Despite posting huge income and net profits in Q1 of 2014, Apple fans have had some concerns over several of the tech giant’s aging products. One of the biggest areas of concern is the soon-to-be-dead iPod.

I say that because we may be seeing its last dying breaths in the coming year. Although the Apple mainstay posted $973 million in revenues in the last quarter, the sales of iPods actually dropped a disheartening 52%. While many have speculated over the future of the product for years, Apple has kept plugging away at tweaking, innovating and, in the interest of honesty, seemingly creating new lines just to create them.

If you’ve had your finger anywhere near the pulse of the tech market in recent years, the drop in iPod sales aren’t all that surprising. MP3 players in general have seen disparaging numbers thanks to the recent boom in smart phone sales and accessibility. So what is so disappointing about the fall of the iPod? Well, as a self professed (former) Apple fan-boy, it is mostly the nostalgia of it.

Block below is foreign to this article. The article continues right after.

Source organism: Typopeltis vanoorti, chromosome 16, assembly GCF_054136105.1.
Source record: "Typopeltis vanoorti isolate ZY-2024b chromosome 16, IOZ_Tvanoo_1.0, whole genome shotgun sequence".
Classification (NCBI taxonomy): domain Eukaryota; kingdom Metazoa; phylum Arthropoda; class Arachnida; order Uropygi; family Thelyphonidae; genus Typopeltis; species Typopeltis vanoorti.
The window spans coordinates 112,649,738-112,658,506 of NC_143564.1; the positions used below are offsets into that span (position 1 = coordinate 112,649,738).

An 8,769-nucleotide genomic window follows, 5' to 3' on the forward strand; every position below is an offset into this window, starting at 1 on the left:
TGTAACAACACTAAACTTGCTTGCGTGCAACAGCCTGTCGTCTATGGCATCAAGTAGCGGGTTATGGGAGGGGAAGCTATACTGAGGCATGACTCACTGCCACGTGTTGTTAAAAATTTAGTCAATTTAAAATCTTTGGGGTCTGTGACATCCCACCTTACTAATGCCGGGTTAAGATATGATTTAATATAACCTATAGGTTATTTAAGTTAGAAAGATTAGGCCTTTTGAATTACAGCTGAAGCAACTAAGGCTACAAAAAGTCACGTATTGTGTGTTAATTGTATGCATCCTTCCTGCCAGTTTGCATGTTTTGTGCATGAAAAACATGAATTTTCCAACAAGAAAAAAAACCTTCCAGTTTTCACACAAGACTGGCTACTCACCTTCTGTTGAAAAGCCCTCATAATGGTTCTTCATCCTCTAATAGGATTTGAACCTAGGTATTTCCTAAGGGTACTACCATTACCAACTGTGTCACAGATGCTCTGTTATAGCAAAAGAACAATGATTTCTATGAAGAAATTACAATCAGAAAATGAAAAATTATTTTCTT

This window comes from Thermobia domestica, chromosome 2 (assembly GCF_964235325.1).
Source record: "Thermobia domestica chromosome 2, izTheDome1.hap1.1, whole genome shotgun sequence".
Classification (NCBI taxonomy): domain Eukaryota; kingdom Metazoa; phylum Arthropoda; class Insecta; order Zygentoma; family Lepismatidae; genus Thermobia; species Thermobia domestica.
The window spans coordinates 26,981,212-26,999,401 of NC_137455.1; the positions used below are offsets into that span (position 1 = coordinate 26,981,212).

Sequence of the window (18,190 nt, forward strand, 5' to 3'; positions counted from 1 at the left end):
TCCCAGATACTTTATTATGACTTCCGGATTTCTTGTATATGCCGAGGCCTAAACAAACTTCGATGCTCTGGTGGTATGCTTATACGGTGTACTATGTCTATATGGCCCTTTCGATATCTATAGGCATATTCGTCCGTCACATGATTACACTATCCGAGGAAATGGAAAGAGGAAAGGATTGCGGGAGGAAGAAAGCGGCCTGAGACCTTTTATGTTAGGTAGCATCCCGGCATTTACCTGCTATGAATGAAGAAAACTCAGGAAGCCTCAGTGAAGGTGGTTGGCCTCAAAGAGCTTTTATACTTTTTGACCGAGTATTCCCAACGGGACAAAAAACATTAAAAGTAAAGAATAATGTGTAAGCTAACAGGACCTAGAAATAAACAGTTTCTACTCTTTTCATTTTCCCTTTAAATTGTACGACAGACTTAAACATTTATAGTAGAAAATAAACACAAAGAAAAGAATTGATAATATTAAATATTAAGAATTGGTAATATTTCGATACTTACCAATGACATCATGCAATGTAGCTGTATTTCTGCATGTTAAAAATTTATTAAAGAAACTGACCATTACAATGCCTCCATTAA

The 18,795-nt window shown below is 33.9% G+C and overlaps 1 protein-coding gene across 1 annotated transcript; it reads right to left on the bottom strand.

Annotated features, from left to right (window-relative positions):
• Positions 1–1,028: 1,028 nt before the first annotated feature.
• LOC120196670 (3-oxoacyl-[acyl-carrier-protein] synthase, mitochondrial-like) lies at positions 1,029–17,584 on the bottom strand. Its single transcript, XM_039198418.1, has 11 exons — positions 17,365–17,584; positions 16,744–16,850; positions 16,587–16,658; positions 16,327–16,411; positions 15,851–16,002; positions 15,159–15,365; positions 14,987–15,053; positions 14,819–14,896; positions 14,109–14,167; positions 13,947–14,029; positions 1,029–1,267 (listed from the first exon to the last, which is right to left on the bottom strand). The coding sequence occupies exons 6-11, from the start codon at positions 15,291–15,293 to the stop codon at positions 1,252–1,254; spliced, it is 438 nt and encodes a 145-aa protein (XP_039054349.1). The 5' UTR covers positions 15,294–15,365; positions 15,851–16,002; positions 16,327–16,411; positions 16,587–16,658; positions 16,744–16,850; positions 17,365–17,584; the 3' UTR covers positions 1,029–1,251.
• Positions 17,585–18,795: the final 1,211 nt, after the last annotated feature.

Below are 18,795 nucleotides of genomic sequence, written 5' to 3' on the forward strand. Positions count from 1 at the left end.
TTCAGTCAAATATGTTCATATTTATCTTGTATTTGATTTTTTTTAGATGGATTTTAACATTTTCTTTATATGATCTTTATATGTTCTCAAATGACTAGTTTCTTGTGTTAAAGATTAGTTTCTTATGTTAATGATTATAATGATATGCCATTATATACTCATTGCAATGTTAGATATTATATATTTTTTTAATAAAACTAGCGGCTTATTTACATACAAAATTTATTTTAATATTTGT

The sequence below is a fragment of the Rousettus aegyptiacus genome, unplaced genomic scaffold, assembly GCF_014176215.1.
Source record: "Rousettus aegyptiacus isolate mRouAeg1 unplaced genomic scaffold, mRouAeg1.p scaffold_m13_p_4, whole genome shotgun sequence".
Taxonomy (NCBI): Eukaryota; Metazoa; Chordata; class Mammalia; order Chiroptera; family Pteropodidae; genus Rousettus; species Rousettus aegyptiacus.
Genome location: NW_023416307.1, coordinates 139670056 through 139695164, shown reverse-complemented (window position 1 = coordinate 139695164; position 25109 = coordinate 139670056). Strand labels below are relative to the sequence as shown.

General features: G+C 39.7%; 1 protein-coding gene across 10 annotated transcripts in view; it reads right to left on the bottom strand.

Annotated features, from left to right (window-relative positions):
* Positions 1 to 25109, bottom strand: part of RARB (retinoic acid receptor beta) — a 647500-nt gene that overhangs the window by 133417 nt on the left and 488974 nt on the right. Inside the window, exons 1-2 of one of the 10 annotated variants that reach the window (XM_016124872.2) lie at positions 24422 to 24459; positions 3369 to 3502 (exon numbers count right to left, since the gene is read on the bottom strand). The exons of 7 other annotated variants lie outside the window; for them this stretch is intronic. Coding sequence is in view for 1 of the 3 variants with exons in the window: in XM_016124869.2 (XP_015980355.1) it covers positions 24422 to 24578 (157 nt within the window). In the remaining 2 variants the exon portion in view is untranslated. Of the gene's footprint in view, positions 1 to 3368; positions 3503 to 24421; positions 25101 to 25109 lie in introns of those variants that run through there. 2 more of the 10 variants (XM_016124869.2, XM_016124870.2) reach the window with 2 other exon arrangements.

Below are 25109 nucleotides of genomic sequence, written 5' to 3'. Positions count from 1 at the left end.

It’s undeniable that Apple were driven to develop the iPhone and break ground in the smartphone market like they did so well in the MP3 player market, knowing full-well that eventually it would take the steam out of iPods. Creating models like the iPod touch has kept the brand alive, and some would even argue successfully conditioned people too young to own an iPhone to the Apple OS and thus grabbed them as customers before they even knew they needed a smartphone.

Whether you love or hate Apple, it is undeniable that the iPod made a huge impact on modern handheld electronics, and it will be sad to see it fade into oblivion.

In my opinion, iPods wont be around much longer than Q1 2015. With the new boom in wearable tech and the fact rumors have been swirling since 2008 of Apple developing an ‘iWatch’, it seems likely the company will slowly phase out most of its iPod line (with possible exception to the 160GB classic model – the only one not to see sweeping design changes in years) to focus on areas of their business that will potentially yield more profit. Especially considering the recent loss in smartphone market share, they have some ground to make up.

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